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More kids took up swimming. More advertisers jumped on board. More viewers tuned in to watch.

While swimming is unlikely to ever match the appeal of football or baseball, it has carved out a nice little niche for itself amid all the other athletic options in the United States — largely due to Phelps‘ amazing accomplishments and aw-shucks appeal.

Just the fact that he won over James shows just how much pull Phelps still has. James had an amazing year by any measure: The league MVP won his first NBA title with the Miami Heat, picking up finals MVP honors along the way, and then starred on the gold medal-winning U.S. basketball team in London.

Phelps already had won the AP award in 2008 after his eight gold medals in Beijing, which broke Mark Spitz’s record. Phelps got it again with a performance that didn’t quite match up to the Great Haul of China, but was amazing in its own right.

After the embarrassment of being photographed taking a hit from a marijuana pipe and questioning whether he still had the desire to go on, Phelps returned with a vengeance as the London Games approached. Never mind that he was already the winningest Olympian ever. Never mind that he could’ve eclipsed the record for overall medals just by swimming on the relays.

He wanted to be one of those rare athletes who went out on top.

“That’s just who he is,” said Bob Bowman, his longtime coach. “He just couldn’t live with himself if knew he didn’t go out there and give it good shot and really know he’s competitive. He doesn’t know anything else but to give that kind of effort and have those kind of expectations.”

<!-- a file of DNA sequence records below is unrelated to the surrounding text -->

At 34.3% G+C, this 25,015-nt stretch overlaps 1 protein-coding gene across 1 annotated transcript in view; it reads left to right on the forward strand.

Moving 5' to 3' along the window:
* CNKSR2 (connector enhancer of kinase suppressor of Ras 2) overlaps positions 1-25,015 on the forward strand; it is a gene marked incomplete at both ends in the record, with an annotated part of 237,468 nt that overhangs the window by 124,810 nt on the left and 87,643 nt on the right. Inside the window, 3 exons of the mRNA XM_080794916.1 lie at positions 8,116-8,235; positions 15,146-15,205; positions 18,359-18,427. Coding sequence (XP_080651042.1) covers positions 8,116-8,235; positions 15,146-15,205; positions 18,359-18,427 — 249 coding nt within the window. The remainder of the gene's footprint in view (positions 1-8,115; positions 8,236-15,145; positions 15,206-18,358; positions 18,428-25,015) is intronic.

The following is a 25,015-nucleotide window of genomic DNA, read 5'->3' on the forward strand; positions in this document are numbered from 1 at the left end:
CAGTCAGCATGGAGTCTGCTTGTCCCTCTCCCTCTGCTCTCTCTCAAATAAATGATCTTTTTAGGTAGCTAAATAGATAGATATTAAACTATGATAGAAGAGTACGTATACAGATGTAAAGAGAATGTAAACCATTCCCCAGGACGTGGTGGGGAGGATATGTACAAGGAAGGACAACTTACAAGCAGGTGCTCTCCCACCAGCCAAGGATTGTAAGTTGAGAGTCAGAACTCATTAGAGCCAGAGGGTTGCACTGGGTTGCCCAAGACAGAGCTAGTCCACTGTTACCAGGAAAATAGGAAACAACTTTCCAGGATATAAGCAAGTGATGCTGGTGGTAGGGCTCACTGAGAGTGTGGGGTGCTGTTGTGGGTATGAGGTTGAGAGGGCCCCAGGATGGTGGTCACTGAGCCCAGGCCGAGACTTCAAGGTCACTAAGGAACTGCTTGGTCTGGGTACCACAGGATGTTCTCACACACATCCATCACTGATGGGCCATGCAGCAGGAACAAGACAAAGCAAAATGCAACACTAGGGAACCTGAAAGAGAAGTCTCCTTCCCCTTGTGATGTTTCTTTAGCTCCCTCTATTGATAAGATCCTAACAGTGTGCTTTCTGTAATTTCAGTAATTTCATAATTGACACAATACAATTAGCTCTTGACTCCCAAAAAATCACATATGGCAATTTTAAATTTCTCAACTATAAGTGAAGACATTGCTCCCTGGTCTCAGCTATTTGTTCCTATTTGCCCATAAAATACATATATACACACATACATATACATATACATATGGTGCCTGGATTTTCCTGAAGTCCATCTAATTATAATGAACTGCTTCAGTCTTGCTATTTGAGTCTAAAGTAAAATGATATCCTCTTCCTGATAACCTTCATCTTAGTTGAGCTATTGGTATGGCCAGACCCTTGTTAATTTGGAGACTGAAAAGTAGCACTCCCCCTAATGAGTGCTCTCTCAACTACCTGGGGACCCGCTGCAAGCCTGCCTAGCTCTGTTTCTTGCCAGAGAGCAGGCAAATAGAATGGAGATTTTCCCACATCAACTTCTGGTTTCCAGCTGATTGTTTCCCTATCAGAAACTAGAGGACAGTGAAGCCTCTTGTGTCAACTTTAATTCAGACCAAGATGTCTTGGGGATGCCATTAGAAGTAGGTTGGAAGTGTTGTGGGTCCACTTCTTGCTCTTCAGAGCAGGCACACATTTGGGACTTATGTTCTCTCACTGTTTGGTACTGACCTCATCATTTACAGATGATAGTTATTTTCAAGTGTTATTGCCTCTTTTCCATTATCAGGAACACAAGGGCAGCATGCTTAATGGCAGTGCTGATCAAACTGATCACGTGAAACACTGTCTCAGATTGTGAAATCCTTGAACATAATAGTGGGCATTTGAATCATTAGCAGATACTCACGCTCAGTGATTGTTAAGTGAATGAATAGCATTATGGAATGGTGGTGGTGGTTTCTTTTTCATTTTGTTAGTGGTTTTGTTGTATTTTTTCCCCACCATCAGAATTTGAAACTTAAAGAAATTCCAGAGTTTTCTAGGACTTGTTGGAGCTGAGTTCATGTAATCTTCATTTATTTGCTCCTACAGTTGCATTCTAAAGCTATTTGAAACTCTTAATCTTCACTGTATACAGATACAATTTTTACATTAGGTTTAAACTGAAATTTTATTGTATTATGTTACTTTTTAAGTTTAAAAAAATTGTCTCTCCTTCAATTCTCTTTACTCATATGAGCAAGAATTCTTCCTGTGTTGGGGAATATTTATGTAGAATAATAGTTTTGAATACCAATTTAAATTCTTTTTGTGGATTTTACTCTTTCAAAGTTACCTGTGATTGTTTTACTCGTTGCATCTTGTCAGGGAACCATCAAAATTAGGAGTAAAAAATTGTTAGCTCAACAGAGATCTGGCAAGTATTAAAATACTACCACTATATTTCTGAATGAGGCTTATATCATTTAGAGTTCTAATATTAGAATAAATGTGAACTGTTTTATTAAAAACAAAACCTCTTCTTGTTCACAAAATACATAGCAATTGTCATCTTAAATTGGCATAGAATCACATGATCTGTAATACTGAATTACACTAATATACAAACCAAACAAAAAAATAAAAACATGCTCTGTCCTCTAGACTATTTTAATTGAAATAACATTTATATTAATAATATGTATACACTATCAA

Phelps got off to a rocky start in London, finishing fourth in the 400-meter individual medley, blown out of the water by his friend and rival, Ryan Lochte. It was only the second time that Phelps had not at least finished in the top three of an Olympic race, the first coming way back in 2000 when he was fifth in his only event of the Sydney Games as a 15-year-old.

To everyone looking in, Lochte seemed poised to become the new Phelps — while the real Phelps appeared all washed up.

But he wasn’t going out like that.

No way.

Phelps rebounded to become the biggest star at the pool, edging Lochte in the 200 IM, contributing to a pair of relay victories, and winning his final individual race, the 100 butterfly. There were two silvers, as well, leaving Phelps with a staggering resume that will be awfully difficult for anyone to eclipse.

His 18 golds are twice as many as anyone else in Olympic history. His 22 medals are four clear of Larisa Latynina, a Soviet-era gymnast, and seven more than the next athlete on the list. Heck, if Phelps was a nation, he’d be 58th in the medal standings, just one behind India (population: 1.2 billion).

“When I’m flying all over the place, I write a lot in my journal,” Phelps said. “I kind of relive all the memories, all the moments I had throughout my career. That’s pretty special. I’ve never done that before. It’s amazing when you see it all on paper.”

Four months into retirement, Phelps has no desire to get back in the pool. Oh, he’ll swim every now and then for relaxation, using the water to unwind rather than putting in one of his famously grueling practices. Golf is his passion at the moment, but he’s also found time to cheer on his hometown NFL team, the Baltimore Ravens, and start looking around for a racehorse that he and Bowman can buy together.

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